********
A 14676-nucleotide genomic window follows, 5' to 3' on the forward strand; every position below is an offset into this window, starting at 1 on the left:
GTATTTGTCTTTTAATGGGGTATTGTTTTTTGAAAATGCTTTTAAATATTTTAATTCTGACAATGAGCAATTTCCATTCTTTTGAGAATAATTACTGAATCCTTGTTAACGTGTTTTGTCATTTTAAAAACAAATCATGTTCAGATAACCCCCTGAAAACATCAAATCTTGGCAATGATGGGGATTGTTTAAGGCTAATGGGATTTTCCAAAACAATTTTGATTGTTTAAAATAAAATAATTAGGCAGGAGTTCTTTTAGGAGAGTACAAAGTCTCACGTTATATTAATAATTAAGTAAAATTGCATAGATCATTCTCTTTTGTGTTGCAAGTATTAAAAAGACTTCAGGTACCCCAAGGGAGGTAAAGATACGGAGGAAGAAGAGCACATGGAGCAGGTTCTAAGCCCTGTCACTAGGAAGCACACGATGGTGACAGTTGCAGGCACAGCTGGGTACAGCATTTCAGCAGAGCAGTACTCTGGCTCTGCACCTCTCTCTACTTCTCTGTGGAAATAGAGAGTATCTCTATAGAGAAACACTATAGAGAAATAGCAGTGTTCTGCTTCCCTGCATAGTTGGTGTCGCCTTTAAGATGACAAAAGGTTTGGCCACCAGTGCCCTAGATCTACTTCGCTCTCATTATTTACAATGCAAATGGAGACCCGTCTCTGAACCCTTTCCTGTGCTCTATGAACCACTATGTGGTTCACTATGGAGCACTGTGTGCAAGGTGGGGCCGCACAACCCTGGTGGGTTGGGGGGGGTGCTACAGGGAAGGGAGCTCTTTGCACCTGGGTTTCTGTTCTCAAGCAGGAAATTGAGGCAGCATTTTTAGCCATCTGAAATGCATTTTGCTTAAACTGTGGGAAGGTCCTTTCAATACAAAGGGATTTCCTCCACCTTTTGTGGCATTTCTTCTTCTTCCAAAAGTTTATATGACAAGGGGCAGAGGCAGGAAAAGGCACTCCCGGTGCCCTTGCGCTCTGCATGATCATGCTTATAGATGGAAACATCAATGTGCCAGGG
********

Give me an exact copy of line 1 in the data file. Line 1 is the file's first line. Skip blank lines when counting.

A 14676-nucleotide genomic window follows, 5' to 3' on the forward strand; every position below is an offset into this window, starting at 1 on the left: